2. To act as cultural commentators and analyse representations and themes within the film texts and assess what social, national and transnational patterns these are responding to.
  3. To analyse the work of women in Latin American film industries as directors, but also as other industry professionals – producers, scriptwriters, production designers, costume designers, actors, composers, editors, cinematographers, technicians, and mentors.
  4. To create better links, contacts, and collaborative events between academics and filmmakers.
  5. To forge and map connections and disconnections between (his)stories of women’s filmmaking in a global context.
  6. To tell and reveal untold and invisible histories of women behind and in front of the camera.
  7. To examine women’s relationship to the industry and assess constraints, difficulties and opportunities faced by women filmmakers.
  8. To pay attention to the industrial sectors/genres in which the work is taking place.
  9. To account for the transnational funding mechanisms and the role of co-productions and assess the relationship between the funding and the text.
  10. To analyse visual and aural languages applied and dominant and disruptive aesthetic and generic modes.
  11. To trace the relationship between macro (institutional) and micro (private familial) contexts to account for the state of women’s filmmaking.
  12. To examine influences on women’s production and attempt to establish a cinematic genealogy of women’s filmmaking.
  13. To consider how women’s creativity is enabled (development of film schools; women’s collectives; national and transnational film policies, funding mechanisms; the role of technological developments; and critical promotion).
  14. To assess the effects of large social and historical milestones on creating the movements that allow women’s filmmaking to develop.
  15. To assess the relationship between women’s filmmaking and socio-political and historical events.
  16. To reconsider definitions of the political in Latin American women filmmaking.
  17. To assess the role of male allies in the collaborative nature of Latin American women’s filmmaking.
  18. To have an inclusive vision of women’s cinema and to consider male directors as feminist filmmakers when they are.
  19. To embrace intersectionality and seek to understand how gender intersects with sexuality, class, ethnicity, political discourses, and (trans)nationality.
  20. To turn our gazes away from privilege and consider new representations of marginalised communities and non-conformist individuals.
  21. To have a comprehensive view of Latin America that includes developing film cultures that have been neglected.
  22. To apply, re-apply, appraise, and generate theoretical frameworks within which to analyse film cultures and creative works.
  23. To consider what the history of Latin American film looks like when seen through a female-centric lens and focus. But…
  24. To avoid the pitfalls of ghettoization and ensure we do not remain in the margins in academia/or the industry.

As I was writing this post, Salma Hayek published her essayHarvey Weinstein is My Monster Too’ in The New York Times. This powerful indictment of Weinstein and the culture surrounding him and his ilk has led to the creation of point 25.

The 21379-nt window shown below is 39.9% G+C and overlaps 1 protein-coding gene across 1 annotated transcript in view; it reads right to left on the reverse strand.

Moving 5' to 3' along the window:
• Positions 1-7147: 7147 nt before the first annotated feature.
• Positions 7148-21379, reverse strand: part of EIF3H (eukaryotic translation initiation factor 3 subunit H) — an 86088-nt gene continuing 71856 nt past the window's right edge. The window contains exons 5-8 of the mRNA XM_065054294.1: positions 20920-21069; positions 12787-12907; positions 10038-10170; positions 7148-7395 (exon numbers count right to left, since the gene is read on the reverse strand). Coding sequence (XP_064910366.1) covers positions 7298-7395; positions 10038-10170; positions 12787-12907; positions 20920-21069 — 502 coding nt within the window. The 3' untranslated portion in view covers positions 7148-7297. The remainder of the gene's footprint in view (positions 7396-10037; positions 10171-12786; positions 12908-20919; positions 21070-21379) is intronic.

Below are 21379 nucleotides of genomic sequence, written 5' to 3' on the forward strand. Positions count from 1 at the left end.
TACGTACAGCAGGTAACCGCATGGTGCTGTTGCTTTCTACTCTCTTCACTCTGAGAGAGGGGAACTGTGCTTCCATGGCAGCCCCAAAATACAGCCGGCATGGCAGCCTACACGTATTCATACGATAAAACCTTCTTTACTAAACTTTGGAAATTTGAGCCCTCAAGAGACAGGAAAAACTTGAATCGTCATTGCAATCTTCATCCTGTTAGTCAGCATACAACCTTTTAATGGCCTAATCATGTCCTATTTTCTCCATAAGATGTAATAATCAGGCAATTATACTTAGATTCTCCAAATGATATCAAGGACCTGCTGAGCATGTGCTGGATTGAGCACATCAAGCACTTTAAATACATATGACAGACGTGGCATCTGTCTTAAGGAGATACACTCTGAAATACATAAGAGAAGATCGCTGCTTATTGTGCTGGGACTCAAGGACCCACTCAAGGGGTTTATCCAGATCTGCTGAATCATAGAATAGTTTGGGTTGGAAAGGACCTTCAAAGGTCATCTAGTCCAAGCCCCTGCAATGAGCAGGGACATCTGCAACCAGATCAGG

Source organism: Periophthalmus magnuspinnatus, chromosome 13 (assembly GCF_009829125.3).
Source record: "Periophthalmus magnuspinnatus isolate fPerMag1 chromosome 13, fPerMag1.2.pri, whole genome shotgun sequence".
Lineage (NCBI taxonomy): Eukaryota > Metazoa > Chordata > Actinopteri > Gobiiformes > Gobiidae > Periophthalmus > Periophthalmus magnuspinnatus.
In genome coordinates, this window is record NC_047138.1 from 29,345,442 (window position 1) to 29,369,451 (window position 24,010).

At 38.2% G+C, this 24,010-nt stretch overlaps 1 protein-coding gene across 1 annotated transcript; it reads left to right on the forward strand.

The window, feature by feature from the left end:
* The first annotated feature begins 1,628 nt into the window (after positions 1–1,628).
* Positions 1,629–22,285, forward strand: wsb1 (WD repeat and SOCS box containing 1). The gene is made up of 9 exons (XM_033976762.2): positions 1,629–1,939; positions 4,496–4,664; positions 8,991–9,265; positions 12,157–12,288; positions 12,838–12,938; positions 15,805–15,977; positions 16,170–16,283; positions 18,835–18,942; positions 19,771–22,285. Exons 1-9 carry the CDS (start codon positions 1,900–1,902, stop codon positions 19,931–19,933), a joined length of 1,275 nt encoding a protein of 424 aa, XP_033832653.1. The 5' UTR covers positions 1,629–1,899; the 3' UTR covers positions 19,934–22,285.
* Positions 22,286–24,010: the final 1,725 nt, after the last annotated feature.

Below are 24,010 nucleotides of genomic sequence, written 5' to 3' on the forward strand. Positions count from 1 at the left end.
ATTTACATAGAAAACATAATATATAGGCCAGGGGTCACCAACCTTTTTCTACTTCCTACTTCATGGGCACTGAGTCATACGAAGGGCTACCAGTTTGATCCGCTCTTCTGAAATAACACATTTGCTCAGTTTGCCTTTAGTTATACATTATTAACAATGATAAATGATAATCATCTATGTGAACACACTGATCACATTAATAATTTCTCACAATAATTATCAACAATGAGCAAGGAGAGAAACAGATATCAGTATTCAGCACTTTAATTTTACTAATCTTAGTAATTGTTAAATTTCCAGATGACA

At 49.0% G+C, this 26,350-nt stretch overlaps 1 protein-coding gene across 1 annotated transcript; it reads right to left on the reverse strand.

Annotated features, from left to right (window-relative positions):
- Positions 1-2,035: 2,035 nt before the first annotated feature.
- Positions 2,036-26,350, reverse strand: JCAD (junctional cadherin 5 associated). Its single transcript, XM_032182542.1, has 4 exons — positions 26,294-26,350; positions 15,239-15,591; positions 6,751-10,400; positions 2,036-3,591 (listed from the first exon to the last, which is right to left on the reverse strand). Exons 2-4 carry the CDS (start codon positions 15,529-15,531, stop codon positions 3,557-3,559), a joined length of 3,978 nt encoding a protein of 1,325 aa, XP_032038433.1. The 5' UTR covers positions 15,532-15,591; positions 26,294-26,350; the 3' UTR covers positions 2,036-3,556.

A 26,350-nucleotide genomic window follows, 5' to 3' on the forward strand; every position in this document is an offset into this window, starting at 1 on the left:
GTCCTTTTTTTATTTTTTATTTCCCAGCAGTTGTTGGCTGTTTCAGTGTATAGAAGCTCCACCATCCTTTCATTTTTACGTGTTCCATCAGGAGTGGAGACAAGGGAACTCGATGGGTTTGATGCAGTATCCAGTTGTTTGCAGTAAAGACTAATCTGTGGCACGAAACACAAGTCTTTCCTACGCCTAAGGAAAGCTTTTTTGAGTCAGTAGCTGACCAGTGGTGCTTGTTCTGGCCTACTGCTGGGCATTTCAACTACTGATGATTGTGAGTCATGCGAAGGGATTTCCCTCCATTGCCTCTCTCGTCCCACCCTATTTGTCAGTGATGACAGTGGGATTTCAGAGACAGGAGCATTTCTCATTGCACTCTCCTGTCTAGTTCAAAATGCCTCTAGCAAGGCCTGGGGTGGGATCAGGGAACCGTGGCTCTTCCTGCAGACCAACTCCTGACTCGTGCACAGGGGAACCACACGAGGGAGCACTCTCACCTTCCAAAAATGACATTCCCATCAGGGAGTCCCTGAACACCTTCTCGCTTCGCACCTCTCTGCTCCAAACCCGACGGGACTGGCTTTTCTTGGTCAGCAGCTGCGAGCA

1. To assess how films with female co-creators have been distorted by a misogynistic industry.

Much of this work is already being undertaken, and this is really an attempt to map and suggest future directions for an emerging field. Anglophone scholars such as Patricia White, Sophie Mayer, and Alison Butler have done important work in incorporating a transnational approach in their work on women’s cinema. Nonetheless, there is more for us to do to ensure Latin American women’s cinema does not remain confined to Hispanic Studies and takes its place in the pantheon of global filmmakers.

Women’s filmmaking is experiencing a positive moment, but it is the role of critics to highlight constraints as well as celebrate achievements. A number of papers at the conference in London revealed that many women directors are working on low budget autobiographical documentaries, and without wanting to diminish the value of the work, and the importance of telling neglected stories, this form predominates because of budgetary constraints and the lack of funds to experiment with more costly genres as Itandehui Jansen pointed out in the roundtable discussion.

Our role as feminist scholars is to highlight absences and ensure women’s voices are represented. Despite many advances, the struggle continues as some academics only appear to realise their courses are dominated by male figures when we point this out. We need to keep vigilant and see what is missing as well as what is present. The voices and images of poor, marginalised women filmmakers across Latin America are also lacking in this creative boom due to a lack of opportunities and we also need to have the eyes to see absence as well as highlight presence.

I understand women’s filmmaking and its study as political acts. As Sophie Mayer writes in her book Political Animals (2015: 8): ‘Getting to define what is and isn’t political is a position of privilege; feminism, for me, is defined by refuting that privilege, and maintaining an inclusive engagement in transforming the world’. Female academics and filmmakers occupy, to varying degrees, both positions of privilege and marginality. We take up Sophie’s call and build on her ideas by using our privileged positions within academia to work as allies of Latin American women’s filmmakers and champion the political, social and aesthetic value of their work.